By HERB KEINON, JPOST—
After 14 years of glacial negotiations, Israel and the Vatican are on the verge of signing a long-elusive agreement that would formalize diplomatic relations, Deputy Foreign Minister Danny Ayalon said on Tuesday.
Ayalon’s comments to The Jerusalem Post came after a meeting in Jerusalem of a working commission that has been trying to iron out various issues between Israel and the Holy See since 1999.
Israel and the Vatican established diplomatic ties in 1993.
“In the last four years a lot of ground has been covered, and after long, intensive and serious negotiations we have overcome most if not all the outstanding issues that have prevented signing of this agreement for so long,” Ayalon said.
He said the two sides were “on the verge of signing, subject to final approval by the government of Israel and the Holy See.”
Ayalon explained that the final agreement was not signed on Tuesday, because it was not appropriate for a caretaker government to sign the agreement, and that the actual acceptance and signing should be left to the next government.
“All the ground work is finished and I trust the new government will sign soon, which is nothing short of a milestone in the relationship,” he said.
Ayalon, who has led the negotiations with the Vatican for the past four years, but will be leaving his post next week, said the conclusion of the agreement signifies a “real upgrade in relations between Israel and the Holy See, and between the Jewish people and one billion Catholics around the world, to the benefit of both sides.”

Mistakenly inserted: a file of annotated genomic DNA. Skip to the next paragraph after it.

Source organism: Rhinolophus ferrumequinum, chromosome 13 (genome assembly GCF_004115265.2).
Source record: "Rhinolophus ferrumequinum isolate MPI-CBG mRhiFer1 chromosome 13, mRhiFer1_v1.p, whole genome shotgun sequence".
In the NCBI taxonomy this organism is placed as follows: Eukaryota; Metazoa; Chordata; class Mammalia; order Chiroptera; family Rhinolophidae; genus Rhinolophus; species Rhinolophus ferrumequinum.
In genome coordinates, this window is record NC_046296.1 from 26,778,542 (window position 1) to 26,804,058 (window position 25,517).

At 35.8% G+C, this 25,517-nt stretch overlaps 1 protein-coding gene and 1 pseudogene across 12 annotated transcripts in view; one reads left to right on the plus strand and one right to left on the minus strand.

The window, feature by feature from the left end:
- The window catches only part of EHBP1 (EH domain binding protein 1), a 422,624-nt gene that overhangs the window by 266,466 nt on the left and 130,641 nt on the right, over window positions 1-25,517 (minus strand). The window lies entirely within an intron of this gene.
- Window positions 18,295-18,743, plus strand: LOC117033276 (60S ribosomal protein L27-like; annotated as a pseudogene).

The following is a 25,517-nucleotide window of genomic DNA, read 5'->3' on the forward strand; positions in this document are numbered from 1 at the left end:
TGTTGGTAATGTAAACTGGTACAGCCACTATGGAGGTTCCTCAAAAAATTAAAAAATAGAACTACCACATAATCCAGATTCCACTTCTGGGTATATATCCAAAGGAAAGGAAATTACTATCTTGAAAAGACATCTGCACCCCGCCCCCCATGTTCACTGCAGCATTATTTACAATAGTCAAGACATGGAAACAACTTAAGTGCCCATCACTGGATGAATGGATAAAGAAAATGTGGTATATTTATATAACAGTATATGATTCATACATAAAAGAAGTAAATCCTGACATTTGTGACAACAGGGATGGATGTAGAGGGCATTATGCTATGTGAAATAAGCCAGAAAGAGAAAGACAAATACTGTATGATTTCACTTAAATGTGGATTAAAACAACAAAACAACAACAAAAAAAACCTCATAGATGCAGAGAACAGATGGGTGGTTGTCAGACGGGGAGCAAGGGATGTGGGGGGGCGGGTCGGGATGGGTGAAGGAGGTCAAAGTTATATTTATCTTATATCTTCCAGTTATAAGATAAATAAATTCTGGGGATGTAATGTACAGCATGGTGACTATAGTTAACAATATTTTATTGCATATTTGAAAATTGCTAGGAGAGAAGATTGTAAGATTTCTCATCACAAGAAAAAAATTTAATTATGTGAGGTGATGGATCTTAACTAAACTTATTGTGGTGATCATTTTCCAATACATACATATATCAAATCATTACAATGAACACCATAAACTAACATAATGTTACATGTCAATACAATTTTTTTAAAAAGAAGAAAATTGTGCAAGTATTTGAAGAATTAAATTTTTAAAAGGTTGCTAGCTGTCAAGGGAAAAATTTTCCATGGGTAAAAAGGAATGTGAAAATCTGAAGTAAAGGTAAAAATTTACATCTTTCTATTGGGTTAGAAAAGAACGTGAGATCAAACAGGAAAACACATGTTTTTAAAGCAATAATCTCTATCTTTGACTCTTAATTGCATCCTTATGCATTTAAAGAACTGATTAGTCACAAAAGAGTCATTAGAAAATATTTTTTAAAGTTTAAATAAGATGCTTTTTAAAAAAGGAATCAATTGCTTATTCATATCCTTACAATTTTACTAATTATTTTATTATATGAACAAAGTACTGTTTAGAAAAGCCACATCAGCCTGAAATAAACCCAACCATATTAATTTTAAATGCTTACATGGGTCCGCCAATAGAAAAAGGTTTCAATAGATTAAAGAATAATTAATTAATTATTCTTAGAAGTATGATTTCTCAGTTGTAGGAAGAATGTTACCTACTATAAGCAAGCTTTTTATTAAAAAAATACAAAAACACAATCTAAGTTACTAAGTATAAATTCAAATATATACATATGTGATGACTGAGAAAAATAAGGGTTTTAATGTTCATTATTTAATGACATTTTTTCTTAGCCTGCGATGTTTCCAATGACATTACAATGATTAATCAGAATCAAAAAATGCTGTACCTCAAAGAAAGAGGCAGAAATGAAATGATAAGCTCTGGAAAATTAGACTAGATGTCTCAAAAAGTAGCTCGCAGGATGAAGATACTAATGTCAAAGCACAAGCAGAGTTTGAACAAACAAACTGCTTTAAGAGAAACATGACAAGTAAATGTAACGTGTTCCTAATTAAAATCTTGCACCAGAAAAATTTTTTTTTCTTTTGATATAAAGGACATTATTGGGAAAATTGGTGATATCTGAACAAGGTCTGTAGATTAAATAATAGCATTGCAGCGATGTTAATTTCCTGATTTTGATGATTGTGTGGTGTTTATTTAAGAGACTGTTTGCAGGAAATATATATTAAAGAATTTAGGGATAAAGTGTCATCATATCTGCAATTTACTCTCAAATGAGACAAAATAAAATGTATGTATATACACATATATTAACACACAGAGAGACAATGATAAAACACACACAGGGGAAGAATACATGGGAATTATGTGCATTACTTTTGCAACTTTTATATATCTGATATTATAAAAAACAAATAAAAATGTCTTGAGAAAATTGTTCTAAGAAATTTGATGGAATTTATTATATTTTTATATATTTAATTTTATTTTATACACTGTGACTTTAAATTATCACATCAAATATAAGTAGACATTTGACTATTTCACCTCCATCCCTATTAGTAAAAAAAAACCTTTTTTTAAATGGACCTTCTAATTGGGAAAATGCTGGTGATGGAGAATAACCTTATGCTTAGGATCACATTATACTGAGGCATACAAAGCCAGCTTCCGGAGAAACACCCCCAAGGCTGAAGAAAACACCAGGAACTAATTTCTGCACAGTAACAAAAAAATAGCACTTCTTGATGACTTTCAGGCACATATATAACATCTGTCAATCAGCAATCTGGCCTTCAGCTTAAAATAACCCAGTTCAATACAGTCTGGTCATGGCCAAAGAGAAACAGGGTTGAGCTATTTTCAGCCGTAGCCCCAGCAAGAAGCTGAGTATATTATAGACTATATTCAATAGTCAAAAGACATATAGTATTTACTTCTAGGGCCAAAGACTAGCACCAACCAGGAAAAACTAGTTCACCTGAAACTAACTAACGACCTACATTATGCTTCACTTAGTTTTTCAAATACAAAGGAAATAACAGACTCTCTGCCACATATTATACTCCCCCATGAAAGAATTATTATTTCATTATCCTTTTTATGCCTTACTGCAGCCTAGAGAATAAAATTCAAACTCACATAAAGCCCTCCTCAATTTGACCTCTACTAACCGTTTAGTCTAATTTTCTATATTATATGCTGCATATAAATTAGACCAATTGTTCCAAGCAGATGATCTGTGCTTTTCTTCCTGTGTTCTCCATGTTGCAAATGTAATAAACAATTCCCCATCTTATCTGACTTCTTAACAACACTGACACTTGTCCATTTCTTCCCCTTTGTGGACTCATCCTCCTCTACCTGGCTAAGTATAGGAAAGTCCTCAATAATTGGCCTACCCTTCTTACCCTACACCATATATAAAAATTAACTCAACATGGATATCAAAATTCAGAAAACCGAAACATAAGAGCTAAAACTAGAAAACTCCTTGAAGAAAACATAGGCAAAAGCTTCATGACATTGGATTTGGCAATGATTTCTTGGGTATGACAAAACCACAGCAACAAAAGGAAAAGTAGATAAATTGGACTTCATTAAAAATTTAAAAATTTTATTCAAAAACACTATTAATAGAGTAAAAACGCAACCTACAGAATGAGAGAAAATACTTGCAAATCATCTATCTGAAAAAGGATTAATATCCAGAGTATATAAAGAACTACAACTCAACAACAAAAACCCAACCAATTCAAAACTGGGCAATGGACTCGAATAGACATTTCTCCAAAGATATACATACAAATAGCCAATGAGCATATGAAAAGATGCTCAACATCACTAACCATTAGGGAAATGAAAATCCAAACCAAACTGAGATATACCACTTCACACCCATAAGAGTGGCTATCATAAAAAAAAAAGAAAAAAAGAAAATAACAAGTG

Ayalon and his counterpart from the Vatican, Ettore Balestrero, the under-secretary of the Holy See for the relations with states, issued a joint communiqué saying the joint commission that met on Tuesday “took notice that significant progress was made and looks forward to a speedy conclusion of the agreement.”
Jerusalem expects this agreement to improve relations not only with the Vatican, but also with other Catholic countries around the world for whom the Vatican’s position vis-a-vis Israel is important.
Over the years the discussions have centered around three main issues: the status of the Catholic Church in Israel; the issue of sovereignty over some 21 sites in the country, including the Cenacle – the site of the Last Supper on Mount Zion; and taxation and expropriation issues.
Ayalon said that agreements have been reached on each of the issues.
The most contentious was the issue of sovereignty over the Last Supper Room, with the Catholic Church demanding ownership, and Israel not willing to relinquish it. The two sides have essentially agreed to disagree on the matter, but not let it stand in the way of the overall accord.
While the Catholic Church does not pay taxes on its properties in Israel, under the agreement, religious institutions owned by the Holy See will be exempted from tax, just as synagogues and mosques are, but church-owned businesses will not.
The agreement also works out the issue of expropriating Church property for infrastructure purposes, with a list of five sites – including the Mount of Beatitudes and Capernaum near Lake Kinneret (the Sea of Galilee) and the Church of the Annunciation in Nazareth – where land expropriation would not be allowed except for public safety in situations of emergency, and then only after coordination with the Church.
What does Jim Hutchens think about this?